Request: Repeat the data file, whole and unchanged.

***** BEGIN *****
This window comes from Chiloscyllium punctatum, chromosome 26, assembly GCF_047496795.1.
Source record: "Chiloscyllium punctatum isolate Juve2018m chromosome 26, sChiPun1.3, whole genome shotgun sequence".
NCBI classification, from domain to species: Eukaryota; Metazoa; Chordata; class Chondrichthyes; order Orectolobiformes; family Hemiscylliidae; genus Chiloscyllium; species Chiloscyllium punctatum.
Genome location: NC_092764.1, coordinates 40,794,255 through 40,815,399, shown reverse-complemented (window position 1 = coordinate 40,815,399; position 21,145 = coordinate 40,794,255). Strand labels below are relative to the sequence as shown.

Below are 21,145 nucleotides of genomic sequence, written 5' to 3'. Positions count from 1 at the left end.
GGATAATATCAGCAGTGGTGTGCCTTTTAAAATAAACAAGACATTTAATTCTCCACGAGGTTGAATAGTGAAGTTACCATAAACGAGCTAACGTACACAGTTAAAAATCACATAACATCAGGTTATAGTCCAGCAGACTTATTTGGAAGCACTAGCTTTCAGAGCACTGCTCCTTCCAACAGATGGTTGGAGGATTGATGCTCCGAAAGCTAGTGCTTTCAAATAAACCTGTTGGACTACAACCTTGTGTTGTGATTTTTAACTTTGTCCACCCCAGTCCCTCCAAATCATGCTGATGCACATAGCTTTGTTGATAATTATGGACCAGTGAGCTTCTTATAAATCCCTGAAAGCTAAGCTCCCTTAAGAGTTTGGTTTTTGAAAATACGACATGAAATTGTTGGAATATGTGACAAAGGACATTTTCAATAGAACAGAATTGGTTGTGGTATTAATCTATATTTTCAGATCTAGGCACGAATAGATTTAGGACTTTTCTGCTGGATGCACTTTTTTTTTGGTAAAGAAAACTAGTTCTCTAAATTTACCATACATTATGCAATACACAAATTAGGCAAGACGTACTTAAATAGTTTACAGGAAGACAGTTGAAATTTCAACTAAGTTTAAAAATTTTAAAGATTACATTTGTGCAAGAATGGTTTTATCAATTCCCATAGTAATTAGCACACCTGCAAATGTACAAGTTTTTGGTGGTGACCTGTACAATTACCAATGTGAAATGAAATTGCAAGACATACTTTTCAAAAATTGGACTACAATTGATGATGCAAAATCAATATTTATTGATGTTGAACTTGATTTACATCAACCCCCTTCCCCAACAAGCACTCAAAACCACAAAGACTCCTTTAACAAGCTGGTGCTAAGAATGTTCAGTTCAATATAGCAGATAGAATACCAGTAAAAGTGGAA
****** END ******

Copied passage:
This window comes from Chiloscyllium punctatum, chromosome 26, assembly GCF_047496795.1.
Source record: "Chiloscyllium punctatum isolate Juve2018m chromosome 26, sChiPun1.3, whole genome shotgun sequence".
NCBI classification, from domain to species: Eukaryota; Metazoa; Chordata; class Chondrichthyes; order Orectolobiformes; family Hemiscylliidae; genus Chiloscyllium; species Chiloscyllium punctatum.
Genome location: NC_092764.1, coordinates 40,794,255 through 40,815,399, shown reverse-complemented (window position 1 = coordinate 40,815,399; position 21,145 = coordinate 40,794,255). Strand labels below are relative to the sequence as shown.

Below are 21,145 nucleotides of genomic sequence, written 5' to 3'. Positions count from 1 at the left end.
GGATAATATCAGCAGTGGTGTGCCTTTTAAAATAAACAAGACATTTAATTCTCCACGAGGTTGAATAGTGAAGTTACCATAAACGAGCTAACGTACACAGTTAAAAATCACATAACATCAGGTTATAGTCCAGCAGACTTATTTGGAAGCACTAGCTTTCAGAGCACTGCTCCTTCCAACAGATGGTTGGAGGATTGATGCTCCGAAAGCTAGTGCTTTCAAATAAACCTGTTGGACTACAACCTTGTGTTGTGATTTTTAACTTTGTCCACCCCAGTCCCTCCAAATCATGCTGATGCACATAGCTTTGTTGATAATTATGGACCAGTGAGCTTCTTATAAATCCCTGAAAGCTAAGCTCCCTTAAGAGTTTGGTTTTTGAAAATACGACATGAAATTGTTGGAATATGTGACAAAGGACATTTTCAATAGAACAGAATTGGTTGTGGTATTAATCTATATTTTCAGATCTAGGCACGAATAGATTTAGGACTTTTCTGCTGGATGCACTTTTTTTTTGGTAAAGAAAACTAGTTCTCTAAATTTACCATACATTATGCAATACACAAATTAGGCAAGACGTACTTAAATAGTTTACAGGAAGACAGTTGAAATTTCAACTAAGTTTAAAAATTTTAAAGATTACATTTGTGCAAGAATGGTTTTATCAATTCCCATAGTAATTAGCACACCTGCAAATGTACAAGTTTTTGGTGGTGACCTGTACAATTACCAATGTGAAATGAAATTGCAAGACATACTTTTCAAAAATTGGACTACAATTGATGATGCAAAATCAATATTTATTGATGTTGAACTTGATTTACATCAACCCCCTTCCCCAACAAGCACTCAAAACCACAAAGACTCCTTTAACAAGCTGGTGCTAAGAATGTTCAGTTCAATATAGCAGATAGAATACCAGTAAAAGTGGAA